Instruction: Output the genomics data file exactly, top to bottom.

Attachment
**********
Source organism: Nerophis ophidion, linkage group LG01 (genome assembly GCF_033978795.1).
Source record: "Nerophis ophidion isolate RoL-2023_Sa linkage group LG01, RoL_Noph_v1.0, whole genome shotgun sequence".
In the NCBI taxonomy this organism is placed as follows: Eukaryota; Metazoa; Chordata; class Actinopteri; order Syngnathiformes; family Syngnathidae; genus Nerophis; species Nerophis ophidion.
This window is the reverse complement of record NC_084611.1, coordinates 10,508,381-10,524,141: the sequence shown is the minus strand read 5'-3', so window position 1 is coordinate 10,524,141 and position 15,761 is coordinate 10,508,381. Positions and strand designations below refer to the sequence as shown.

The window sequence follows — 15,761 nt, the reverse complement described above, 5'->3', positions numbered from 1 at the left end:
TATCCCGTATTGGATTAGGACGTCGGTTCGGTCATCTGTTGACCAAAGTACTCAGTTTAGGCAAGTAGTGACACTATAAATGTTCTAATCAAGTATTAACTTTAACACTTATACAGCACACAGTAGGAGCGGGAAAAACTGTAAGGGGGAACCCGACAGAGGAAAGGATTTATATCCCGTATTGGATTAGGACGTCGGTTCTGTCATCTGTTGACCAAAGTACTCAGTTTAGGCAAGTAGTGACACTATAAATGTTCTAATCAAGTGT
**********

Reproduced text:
Source organism: Nerophis ophidion, linkage group LG01 (genome assembly GCF_033978795.1).
Source record: "Nerophis ophidion isolate RoL-2023_Sa linkage group LG01, RoL_Noph_v1.0, whole genome shotgun sequence".
In the NCBI taxonomy this organism is placed as follows: Eukaryota; Metazoa; Chordata; class Actinopteri; order Syngnathiformes; family Syngnathidae; genus Nerophis; species Nerophis ophidion.
This window is the reverse complement of record NC_084611.1, coordinates 10,508,381-10,524,141: the sequence shown is the minus strand read 5'-3', so window position 1 is coordinate 10,524,141 and position 15,761 is coordinate 10,508,381. Positions and strand designations below refer to the sequence as shown.

The window sequence follows — 15,761 nt, the reverse complement described above, 5'->3', positions numbered from 1 at the left end:
TATCCCGTATTGGATTAGGACGTCGGTTCGGTCATCTGTTGACCAAAGTACTCAGTTTAGGCAAGTAGTGACACTATAAATGTTCTAATCAAGTATTAACTTTAACACTTATACAGCACACAGTAGGAGCGGGAAAAACTGTAAGGGGGAACCCGACAGAGGAAAGGATTTATATCCCGTATTGGATTAGGACGTCGGTTCTGTCATCTGTTGACCAAAGTACTCAGTTTAGGCAAGTAGTGACACTATAAATGTTCTAATCAAGTGT